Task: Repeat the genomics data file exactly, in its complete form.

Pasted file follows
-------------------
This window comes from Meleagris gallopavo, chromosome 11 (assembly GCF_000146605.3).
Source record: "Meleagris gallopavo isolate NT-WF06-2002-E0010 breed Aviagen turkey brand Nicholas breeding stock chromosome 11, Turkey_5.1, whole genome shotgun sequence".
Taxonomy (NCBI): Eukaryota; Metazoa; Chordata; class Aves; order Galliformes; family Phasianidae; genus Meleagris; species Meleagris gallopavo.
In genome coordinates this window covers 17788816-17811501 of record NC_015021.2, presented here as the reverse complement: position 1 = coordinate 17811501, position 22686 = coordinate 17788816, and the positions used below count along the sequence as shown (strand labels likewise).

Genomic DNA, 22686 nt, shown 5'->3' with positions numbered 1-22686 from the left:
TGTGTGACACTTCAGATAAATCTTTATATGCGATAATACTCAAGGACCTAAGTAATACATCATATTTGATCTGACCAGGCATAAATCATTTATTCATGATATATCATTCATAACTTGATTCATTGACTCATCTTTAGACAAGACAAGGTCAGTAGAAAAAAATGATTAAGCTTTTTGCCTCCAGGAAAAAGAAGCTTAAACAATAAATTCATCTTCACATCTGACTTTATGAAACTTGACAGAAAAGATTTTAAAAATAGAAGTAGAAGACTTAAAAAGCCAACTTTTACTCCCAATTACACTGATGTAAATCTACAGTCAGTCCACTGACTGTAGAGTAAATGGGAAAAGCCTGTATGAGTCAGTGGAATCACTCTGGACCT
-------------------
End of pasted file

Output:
This window comes from Meleagris gallopavo, chromosome 11 (assembly GCF_000146605.3).
Source record: "Meleagris gallopavo isolate NT-WF06-2002-E0010 breed Aviagen turkey brand Nicholas breeding stock chromosome 11, Turkey_5.1, whole genome shotgun sequence".
Taxonomy (NCBI): Eukaryota; Metazoa; Chordata; class Aves; order Galliformes; family Phasianidae; genus Meleagris; species Meleagris gallopavo.
In genome coordinates this window covers 17788816-17811501 of record NC_015021.2, presented here as the reverse complement: position 1 = coordinate 17811501, position 22686 = coordinate 17788816, and the positions used below count along the sequence as shown (strand labels likewise).

Genomic DNA, 22686 nt, shown 5'->3' with positions numbered 1-22686 from the left:
TGTGTGACACTTCAGATAAATCTTTATATGCGATAATACTCAAGGACCTAAGTAATACATCATATTTGATCTGACCAGGCATAAATCATTTATTCATGATATATCATTCATAACTTGATTCATTGACTCATCTTTAGACAAGACAAGGTCAGTAGAAAAAAATGATTAAGCTTTTTGCCTCCAGGAAAAAGAAGCTTAAACAATAAATTCATCTTCACATCTGACTTTATGAAACTTGACAGAAAAGATTTTAAAAATAGAAGTAGAAGACTTAAAAAGCCAACTTTTACTCCCAATTACACTGATGTAAATCTACAGTCAGTCCACTGACTGTAGAGTAAATGGGAAAAGCCTGTATGAGTCAGTGGAATCACTCTGGACCT